Review Pursley, Sara, Familiar Futures, Time, Selfhood, And Sovereignty In Iraq, Stanford: Stanford University Press, 2019
New York University Assistant Professor Sara Purlsey’s Familiar Futures, Time, Selfhood, And Sovereignty In Iraq covers the period from the British Mandate in the 1920s to the 1958 Revolution. It can’t really be called a history however because it only touches on certain events. Rather it’s Pursley’s musings upon different subjects from how the English saw the Iraqis to how the academic system was supposed to instill nationalism and then a western form of modernity to a U.S. sponsored agricultural project to whether the Qasim government was really revolutionary to the Personal Status Law the general passed to the Monument of Freedom in Baghdad’s Tahrir Square. Her expansive vision is seen in the introduction where she talks about gender, family, nationalism, and modernization. The problem is the author’s broad approach to Iraq doesn’t ever add up to a coherent vision of the country, and its academic writing, especially at the start would alienate all but the bravest graduate student and professor.
Familiar Futures runs into problems right off the bat in the introduction. It starts with the Iraqi Communist Party’s women’s league coming out into the streets of Baghdad during the popular demonstrations that welcomed the 1958 coup that overthrew the monarchy. Pursely then explains how she is going to write about how gender plays out in theories of history. Then she adds that she wants to look at how the concept of children is often used to promote ideas of modernity. She’s not done however because she also wants to include nationalism, sovereignty, and even economic development. It’s obvious that the author doesn’t want to be held down to just one subject, but including so many automatically raises red flags for the reader. This might have been a daring reading through history, but there’s no unity in the introduction, and that stays true through the rest of the book. Not only that but the start is deceiving. Pursely spends so much time talking about gender, you would think that would be a main theme but she doesn’t even touch upon it until the third chapter.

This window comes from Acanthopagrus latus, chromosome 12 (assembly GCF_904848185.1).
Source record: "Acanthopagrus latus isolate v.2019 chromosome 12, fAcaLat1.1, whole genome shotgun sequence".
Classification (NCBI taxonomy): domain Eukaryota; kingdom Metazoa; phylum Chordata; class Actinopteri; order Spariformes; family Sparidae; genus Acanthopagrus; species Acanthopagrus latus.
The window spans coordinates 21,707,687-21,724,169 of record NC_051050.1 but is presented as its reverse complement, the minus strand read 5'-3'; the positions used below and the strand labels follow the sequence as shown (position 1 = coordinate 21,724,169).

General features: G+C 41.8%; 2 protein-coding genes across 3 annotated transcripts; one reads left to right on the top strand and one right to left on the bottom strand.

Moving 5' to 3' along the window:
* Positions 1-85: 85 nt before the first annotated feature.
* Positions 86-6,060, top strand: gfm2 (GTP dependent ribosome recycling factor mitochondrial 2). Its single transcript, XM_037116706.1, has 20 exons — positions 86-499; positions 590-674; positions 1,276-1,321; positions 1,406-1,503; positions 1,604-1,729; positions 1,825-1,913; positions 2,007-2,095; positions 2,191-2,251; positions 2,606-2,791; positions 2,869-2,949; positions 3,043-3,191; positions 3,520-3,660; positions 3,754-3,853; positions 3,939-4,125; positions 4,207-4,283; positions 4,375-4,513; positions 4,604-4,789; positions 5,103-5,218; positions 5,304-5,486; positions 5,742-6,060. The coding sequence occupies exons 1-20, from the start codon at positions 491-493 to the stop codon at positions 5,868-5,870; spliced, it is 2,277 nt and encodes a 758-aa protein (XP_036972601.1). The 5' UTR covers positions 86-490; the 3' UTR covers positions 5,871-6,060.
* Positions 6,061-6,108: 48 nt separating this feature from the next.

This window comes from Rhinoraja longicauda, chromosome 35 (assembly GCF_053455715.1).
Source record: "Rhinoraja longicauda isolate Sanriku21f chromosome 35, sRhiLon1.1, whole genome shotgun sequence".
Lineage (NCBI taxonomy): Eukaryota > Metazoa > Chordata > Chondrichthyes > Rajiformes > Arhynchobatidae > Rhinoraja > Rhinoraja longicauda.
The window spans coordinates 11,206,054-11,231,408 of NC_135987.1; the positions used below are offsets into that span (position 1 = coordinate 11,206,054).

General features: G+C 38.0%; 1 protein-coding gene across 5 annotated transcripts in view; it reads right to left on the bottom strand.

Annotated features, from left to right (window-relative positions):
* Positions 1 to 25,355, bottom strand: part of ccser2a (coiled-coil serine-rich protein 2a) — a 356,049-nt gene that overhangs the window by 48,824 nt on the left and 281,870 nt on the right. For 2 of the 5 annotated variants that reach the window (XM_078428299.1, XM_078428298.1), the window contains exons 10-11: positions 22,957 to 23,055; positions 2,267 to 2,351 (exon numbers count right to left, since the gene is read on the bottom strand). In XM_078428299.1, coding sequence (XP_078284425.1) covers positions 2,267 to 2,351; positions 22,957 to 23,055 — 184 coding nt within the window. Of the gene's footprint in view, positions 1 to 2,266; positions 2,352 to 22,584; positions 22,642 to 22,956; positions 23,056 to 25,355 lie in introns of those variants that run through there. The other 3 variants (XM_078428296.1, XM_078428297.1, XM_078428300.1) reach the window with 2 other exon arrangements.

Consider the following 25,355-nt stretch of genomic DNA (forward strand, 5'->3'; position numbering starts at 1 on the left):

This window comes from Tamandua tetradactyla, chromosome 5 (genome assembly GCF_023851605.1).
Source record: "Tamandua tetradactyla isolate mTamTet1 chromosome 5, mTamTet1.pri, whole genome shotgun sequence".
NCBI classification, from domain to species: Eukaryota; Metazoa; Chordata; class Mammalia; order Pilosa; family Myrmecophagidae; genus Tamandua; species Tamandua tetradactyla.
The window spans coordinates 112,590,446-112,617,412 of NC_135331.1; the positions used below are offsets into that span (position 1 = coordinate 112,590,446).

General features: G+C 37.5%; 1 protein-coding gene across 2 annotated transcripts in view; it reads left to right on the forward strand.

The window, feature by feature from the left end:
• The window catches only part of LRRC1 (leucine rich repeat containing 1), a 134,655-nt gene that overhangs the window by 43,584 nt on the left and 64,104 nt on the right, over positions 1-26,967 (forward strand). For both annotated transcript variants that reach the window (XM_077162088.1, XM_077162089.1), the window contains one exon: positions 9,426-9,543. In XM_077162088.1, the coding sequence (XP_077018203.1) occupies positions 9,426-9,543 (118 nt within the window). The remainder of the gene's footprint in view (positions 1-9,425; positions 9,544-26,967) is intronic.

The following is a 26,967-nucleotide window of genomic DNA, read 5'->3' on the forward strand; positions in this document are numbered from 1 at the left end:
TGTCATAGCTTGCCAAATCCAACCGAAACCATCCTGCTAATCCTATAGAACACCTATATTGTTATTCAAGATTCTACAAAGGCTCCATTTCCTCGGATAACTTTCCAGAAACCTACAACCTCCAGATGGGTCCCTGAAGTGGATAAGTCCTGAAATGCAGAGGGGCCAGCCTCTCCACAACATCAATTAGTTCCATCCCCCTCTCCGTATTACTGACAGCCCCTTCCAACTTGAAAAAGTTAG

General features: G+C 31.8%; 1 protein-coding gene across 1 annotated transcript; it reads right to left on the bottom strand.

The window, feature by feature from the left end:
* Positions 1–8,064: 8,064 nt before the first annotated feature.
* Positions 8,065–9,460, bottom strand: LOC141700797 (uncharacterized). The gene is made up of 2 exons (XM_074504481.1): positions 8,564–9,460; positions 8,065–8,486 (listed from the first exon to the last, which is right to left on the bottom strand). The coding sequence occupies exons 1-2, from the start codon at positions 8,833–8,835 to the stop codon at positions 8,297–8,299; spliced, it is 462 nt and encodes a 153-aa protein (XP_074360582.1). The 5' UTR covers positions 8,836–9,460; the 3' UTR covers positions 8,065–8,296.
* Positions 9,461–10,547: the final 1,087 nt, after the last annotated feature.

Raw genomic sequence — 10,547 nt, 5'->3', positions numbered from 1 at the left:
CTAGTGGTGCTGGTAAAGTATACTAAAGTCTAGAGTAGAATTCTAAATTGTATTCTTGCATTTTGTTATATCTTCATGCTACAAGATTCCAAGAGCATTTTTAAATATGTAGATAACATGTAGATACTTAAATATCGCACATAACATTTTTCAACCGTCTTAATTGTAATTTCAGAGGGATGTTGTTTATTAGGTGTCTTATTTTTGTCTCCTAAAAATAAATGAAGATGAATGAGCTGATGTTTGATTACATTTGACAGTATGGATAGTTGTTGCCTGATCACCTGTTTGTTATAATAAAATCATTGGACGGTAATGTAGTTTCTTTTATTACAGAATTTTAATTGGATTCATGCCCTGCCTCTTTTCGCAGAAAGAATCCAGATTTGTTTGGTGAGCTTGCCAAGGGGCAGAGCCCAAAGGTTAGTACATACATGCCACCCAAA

Even more important is that the introduction is full of theory. That means there is a ton of academic language that only another academic can really enjoy. For instance, she writes, “Koselleck and others have noted how the clock time and calendar time that measure modern homogenous linear time, and that have come to dominate quotidian life with the rise of capitalism and the nation-state, are predicated on uniform duration and endless repetition.” Or in another passage she notes, “This heteronormative discourse works to defer demands for political change in the present by placing on the “tiny shoulders” of the child the burden of embodying a political future that never arrives.” Unless one has a background in this type of writing there is no way one can get through it without getting completely lost. The first few chapters and the epilogue are similarly written.
The body of the book is no better. Chapter 1 on the British mandate is just like the introduction and covers a whole hodgepodge of issues. That includes how the English wanted to develop Iraq so that its resources could be exploited. How the British were going to use air power to rule. How it created a tribal law system. How the borders of Iraq had to be set with Turkey, and finally agriculture. This is meant to explain how sovereignty and modernity were brought to Iraq by the English. Chapter 2 and 3 are better and deal with Iraq’s education system. At first it was seen as a way to promote Arab nationalism, but then western influenced teachers took over and they wanted to instill a system that ensured people would stay in their place in society whether that be a peasant or a woman. For instance, the main innovation American trained teachers brought to Iraq was to spend more time on home economics for girls to prepare them to be housewives rather than academics, which was considered a waste of time for a developing country. Covering so many issues could have provided some fresh insights into early Iraq. The language however continues to be a drag like when she describes Royal Air Force bombings of Iraqis as “Not a biopolitical technology at all, but a necropolitical one”, although it does get better in the middle. More importantly skipping topics means that the reader may not be interested in all the things covered.
You can’t fault Pursely for being ambitious. She had a vision, which included going through various issues at the start of Iraq that revealed how things like modernization and gender played out. So many issues are covered that it also makes it hard for someone to maintain their interest because while they may like a few things Pursely writes about, they may not like the variety of others that are included in Familiar Futures. Most importantly her style failed her. Only highly educated readers from the Social Sciences can get through this book.